People who prefer to use cash for their shopping can try to limit the amount they have on hand at any given time. Having to stop at an ATM before shopping, is often enough to make people reconsider going out in the first place.

With KOHO’s prepaid Visa card, it’s more difficult to get into debt while shopping. Unlike traditional credit cards, which allow people to shop well beyond their means, having to pre-load money on a KOHO card makes emotional spending much less accessible.

"When a budget doesn’t have any wiggle room, over time, our inability to buy things can lead us to splurge well beyond our means."

3. Create a reasonable budget

Although counter-intuitive, you may turn to binge shopping when you’re on a very tight budget. When a budget doesn’t have any wiggle room, over time, our inability to buy things can lead us to splurge well beyond our means.

This is particularly true for people that are prone to emotional shopping. When people rarely, if ever, have a chance to buy something they want, rather than something they need, they might feel more inclined to splurge when feeling down.

So, start by making a reasonable budget that puts aside a small amount each month for new clothes, tech, or any other “wants.” For help organizing your spending, try our ultimate budget template by entering your email at the bottom of this article. Or, if you’re having trouble managing your finances, we have some top tips for sticking to a budget.

4. Steer clear of advertising

Love it or hate it, advertising is everywhere. Unfortunately, these advertisements enable unnecessary emotional spending.

To limit the effects of advertising, unsubscribe from email blasts. Getting daily emails about sales and promotions is not going to help curb unnecessary spending.

You could even try installing an ad blocker to limit the number of advertisements you see on the internet. Finally, if online shopping is a problem, find another website to scroll through instead. Read the news, find a cool blog, or start learning a language online instead of shopping.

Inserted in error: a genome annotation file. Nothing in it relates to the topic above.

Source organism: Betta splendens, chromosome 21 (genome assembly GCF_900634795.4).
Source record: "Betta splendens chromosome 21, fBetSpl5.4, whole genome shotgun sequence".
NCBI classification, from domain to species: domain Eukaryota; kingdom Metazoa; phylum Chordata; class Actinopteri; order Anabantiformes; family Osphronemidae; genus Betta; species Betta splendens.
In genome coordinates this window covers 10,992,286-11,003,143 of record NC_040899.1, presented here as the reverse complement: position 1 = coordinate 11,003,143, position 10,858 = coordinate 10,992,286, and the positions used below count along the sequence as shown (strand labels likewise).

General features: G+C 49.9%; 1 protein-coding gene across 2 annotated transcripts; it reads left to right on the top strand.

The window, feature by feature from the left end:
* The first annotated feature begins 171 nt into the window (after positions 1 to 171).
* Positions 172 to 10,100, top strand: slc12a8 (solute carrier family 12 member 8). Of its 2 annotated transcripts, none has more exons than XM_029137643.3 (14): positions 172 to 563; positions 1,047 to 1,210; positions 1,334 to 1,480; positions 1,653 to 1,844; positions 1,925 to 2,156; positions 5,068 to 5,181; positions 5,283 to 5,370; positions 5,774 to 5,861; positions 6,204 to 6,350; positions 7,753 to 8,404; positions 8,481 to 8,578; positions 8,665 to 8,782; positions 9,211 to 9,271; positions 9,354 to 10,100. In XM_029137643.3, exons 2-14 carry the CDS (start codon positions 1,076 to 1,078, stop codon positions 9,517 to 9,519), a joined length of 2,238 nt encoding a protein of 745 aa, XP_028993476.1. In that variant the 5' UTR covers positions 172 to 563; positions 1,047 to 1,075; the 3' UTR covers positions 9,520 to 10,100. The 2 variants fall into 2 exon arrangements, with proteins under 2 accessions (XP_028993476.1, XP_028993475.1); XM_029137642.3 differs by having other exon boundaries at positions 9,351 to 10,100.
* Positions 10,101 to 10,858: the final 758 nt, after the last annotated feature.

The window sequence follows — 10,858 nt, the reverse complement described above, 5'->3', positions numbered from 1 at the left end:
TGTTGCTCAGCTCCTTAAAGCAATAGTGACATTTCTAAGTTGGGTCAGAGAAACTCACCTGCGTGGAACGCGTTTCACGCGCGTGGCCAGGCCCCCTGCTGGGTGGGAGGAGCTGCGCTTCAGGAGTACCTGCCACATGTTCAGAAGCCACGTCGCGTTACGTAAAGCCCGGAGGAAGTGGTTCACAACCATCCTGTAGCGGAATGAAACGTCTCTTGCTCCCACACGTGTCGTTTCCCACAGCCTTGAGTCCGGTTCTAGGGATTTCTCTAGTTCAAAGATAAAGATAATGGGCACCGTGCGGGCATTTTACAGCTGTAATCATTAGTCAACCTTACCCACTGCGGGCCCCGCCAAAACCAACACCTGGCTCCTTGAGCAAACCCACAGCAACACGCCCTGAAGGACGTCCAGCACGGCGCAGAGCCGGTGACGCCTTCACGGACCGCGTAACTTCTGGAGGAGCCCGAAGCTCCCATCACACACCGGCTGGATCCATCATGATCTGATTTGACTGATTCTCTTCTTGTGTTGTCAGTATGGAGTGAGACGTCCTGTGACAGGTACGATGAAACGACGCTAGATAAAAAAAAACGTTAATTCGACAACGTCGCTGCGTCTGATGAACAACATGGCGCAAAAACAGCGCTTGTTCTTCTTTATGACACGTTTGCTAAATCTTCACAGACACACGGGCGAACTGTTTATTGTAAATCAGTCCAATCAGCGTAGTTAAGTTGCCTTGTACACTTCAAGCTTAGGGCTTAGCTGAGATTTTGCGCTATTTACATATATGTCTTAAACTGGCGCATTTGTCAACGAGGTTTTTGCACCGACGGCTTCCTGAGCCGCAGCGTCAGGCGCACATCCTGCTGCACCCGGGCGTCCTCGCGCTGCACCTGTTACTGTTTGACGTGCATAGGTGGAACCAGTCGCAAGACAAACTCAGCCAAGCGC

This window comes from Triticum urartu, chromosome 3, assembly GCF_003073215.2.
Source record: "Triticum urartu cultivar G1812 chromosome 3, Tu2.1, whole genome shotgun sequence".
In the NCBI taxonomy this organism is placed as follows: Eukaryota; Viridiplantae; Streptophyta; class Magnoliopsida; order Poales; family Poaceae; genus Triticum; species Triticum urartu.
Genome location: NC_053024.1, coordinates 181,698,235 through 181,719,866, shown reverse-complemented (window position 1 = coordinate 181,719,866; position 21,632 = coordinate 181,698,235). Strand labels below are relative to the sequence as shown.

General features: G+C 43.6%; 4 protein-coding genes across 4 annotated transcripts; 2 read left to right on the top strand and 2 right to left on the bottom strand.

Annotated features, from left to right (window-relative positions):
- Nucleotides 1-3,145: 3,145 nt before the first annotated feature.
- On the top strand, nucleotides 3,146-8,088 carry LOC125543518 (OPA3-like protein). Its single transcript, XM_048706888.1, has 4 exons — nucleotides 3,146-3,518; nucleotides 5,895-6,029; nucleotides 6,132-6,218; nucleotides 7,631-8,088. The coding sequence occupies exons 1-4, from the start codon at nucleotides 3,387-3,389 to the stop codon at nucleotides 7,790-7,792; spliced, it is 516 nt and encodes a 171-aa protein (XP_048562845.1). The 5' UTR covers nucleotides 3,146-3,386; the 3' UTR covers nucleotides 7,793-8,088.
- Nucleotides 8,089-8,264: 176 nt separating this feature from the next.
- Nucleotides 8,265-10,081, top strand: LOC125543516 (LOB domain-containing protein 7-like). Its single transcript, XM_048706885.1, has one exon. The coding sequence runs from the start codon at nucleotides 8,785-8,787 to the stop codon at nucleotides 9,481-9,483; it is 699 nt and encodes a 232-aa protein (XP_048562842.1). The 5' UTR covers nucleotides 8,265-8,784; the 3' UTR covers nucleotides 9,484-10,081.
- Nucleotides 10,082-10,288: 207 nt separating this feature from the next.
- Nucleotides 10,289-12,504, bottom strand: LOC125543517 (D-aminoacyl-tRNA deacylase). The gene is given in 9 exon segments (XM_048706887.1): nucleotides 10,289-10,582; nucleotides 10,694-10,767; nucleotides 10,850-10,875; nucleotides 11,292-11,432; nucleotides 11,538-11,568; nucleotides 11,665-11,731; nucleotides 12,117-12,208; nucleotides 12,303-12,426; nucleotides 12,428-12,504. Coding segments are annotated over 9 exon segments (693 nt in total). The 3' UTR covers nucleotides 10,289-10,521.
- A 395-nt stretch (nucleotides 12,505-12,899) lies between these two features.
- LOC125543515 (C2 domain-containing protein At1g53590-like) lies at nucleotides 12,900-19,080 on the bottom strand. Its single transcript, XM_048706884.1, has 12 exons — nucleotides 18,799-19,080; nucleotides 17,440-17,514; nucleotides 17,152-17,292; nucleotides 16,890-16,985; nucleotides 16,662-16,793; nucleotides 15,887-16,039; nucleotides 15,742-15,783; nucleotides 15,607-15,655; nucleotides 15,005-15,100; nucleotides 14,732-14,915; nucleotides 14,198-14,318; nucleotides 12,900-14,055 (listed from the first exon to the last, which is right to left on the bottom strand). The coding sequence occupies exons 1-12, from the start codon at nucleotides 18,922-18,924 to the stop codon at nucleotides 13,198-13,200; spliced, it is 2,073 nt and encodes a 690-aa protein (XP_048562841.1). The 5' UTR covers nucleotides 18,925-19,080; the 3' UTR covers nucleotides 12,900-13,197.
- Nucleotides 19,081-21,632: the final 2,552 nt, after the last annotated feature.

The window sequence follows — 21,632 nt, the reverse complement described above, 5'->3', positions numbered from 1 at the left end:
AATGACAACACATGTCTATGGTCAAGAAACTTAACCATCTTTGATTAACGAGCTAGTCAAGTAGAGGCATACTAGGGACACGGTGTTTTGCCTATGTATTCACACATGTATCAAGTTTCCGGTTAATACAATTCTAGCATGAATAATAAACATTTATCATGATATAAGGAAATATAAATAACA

5. Limit impulse purchases

Impulse spending is a pervasive issue for many of us. Whether it’s a pack of gum at the supermarket or an add-on to an online shopping cart, the little items we buy add up over time.

A great way to limit impulse spending is to wait 24 hours before buying something. If you’re still willing to buy something 24 hours later, it probably wasn’t an impulse purchase or the result of heightened emotions.

KOHO’s budgeting and spending insights also make it easy to reduce any impulse purchases by highlighting where and how people spend money. If you’re a KOHO Premium user, the KOHO app offers access to financial coaching. It’s a useful feature beyond the scope of emotional spending, but certainly worth highlighting here as well!

6. Deal with the underlying cause

At its core, emotional spending is a coping mechanism for emotional distress. While finding strategies to limit emotionally-driven shopping is important, dealing with the underlying problem is even more crucial.

If you or a loved one is really struggling with their retail therapy habits, consider reaching out to a mental health professional. Emotional spending is a symptom of a larger issue, so getting help is likely the best long-term solution for a happier you, both mentally and financially.